keywords = "Directed differentiation, Hepatocyte-like cells, iPS, Reprogramming",
author = "Vanessa Sauer and Namita Roy-Chowdhury and Chandan Guha and Jayanta Roy-Chowdhury",
year = "2014",
month = "3",
day = "1",
doi = "10.1007/s40139-013-0039-2",
language = "English (US)",
volume = "2",
pages = "11--20",
journal = "Current Pathobiology Reports",
issn = "2167-485X",
publisher = "Springer US",
number = "1",

}

TY - JOUR

T1 - Induced Pluripotent Stem Cells as a Source of Hepatocytes

AU - Sauer, Vanessa

AU - Roy-Chowdhury, Namita

AU - Guha, Chandan

AU - Roy-Chowdhury, Jayanta

PY - 2014/3/1

Y1 - 2014/3/1

N2 - During the past decade, a series of discoveries has established the potential of the so-called terminally differentiated cells to transition to more primitive progenitor cells. The dramatic demonstration of the ability to reprogram differentiated somatic cells to induced pluripotent stem cells (iPSC) that can then give rise to cells of all three germ layers has opened the possibility of generating virtually any cell type in culture, from any given individual. Taking advantage of these concepts, researchers have generated iPSC by reprogramming a wide variety of somatic cells. In addition to their practical implications, these studies have provided crucial insights into the mechanism of cell plasticity that underlies the transition from one cell type to another. Using concepts derived from research on embryological development, investigators have differentiated iPSC to cells resembling hepatocytes in many ways. Such hepatocyte-like cells could be of enormous value in disease modeling, drug discovery and regenerative medicine. However, the currently available methods do not yield cells that fully reproduce the characteristics of adult primary hepatocytes. Thus, generating hepatocytes from iPSC is very much a work in progress. In addition to chronicling these exciting developments, this review will discuss the emergent new approaches to generating iPSC, improving their differentiation to hepatocyte-like cells, and maintaining the hepatocyte-like cells in culture for longer survival and better function.

AB - During the past decade, a series of discoveries has established the potential of the so-called terminally differentiated cells to transition to more primitive progenitor cells. The dramatic demonstration of the ability to reprogram differentiated somatic cells to induced pluripotent stem cells (iPSC) that can then give rise to cells of all three germ layers has opened the possibility of generating virtually any cell type in culture, from any given individual. Taking advantage of these concepts, researchers have generated iPSC by reprogramming a wide variety of somatic cells. In addition to their practical implications, these studies have provided crucial insights into the mechanism of cell plasticity that underlies the transition from one cell type to another. Using concepts derived from research on embryological development, investigators have differentiated iPSC to cells resembling hepatocytes in many ways. Such hepatocyte-like cells could be of enormous value in disease modeling, drug discovery and regenerative medicine. However, the currently available methods do not yield cells that fully reproduce the characteristics of adult primary hepatocytes. Thus, generating hepatocytes from iPSC is very much a work in progress. In addition to chronicling these exciting developments, this review will discuss the emergent new approaches to generating iPSC, improving their differentiation to hepatocyte-like cells, and maintaining the hepatocyte-like cells in culture for longer survival and better function.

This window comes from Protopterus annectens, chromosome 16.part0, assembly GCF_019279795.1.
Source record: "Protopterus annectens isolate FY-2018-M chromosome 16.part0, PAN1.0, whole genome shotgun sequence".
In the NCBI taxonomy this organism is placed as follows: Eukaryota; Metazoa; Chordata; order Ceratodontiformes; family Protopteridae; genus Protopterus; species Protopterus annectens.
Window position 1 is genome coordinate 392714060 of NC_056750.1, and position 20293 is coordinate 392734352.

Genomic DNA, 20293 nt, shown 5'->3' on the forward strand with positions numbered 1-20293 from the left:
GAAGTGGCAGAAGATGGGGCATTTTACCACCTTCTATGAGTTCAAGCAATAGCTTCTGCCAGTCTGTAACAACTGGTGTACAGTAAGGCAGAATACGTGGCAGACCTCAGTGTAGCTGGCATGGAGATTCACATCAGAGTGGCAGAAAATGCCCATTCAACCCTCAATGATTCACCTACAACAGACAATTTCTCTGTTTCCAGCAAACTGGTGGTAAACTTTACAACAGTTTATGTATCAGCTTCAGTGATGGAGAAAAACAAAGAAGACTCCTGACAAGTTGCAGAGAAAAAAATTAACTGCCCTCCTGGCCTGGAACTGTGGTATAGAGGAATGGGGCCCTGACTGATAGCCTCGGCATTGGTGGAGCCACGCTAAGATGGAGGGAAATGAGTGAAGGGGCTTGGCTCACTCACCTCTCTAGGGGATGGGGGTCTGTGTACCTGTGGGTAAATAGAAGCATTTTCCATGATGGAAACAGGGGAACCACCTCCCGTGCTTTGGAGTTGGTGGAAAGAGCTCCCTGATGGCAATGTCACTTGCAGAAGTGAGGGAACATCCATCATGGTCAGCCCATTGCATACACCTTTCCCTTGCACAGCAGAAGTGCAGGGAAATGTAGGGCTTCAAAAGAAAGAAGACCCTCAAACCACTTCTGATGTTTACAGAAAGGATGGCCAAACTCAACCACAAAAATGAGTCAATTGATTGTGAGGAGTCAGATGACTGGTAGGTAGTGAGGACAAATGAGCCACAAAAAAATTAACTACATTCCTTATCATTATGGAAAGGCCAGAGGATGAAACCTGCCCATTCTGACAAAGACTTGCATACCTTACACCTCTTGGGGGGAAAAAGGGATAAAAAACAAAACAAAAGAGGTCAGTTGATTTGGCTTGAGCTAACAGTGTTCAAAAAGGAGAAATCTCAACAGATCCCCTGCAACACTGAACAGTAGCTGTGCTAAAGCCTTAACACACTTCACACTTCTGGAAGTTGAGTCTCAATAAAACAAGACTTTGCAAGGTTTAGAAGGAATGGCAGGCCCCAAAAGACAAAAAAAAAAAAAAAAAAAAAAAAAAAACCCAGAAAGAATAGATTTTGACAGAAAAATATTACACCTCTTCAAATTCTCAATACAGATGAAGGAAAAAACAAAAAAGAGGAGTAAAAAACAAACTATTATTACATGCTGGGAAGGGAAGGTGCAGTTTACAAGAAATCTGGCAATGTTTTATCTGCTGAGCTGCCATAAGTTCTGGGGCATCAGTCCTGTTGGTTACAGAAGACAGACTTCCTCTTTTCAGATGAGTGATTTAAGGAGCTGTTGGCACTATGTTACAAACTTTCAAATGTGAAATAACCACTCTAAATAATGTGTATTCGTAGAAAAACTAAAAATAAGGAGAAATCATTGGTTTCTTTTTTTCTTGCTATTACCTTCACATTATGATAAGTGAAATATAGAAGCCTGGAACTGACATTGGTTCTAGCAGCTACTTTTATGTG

KW - Directed differentiation

KW - Hepatocyte-like cells

KW - iPS

KW - Reprogramming

UR - http://www.scopus.com/inward/record.url?scp=84941875708&partnerID=8YFLogxK

UR - http://www.scopus.com/inward/citedby.url?scp=84941875708&partnerID=8YFLogxK

U2 - 10.1007/s40139-013-0039-2

DO - 10.1007/s40139-013-0039-2

M3 - Review article

AN - SCOPUS:84941875708

VL - 2

SP - 11

EP - 20

JO - Current Pathobiology Reports

JF - Current Pathobiology Reports

SN - 2167-485X

IS - 1

ER -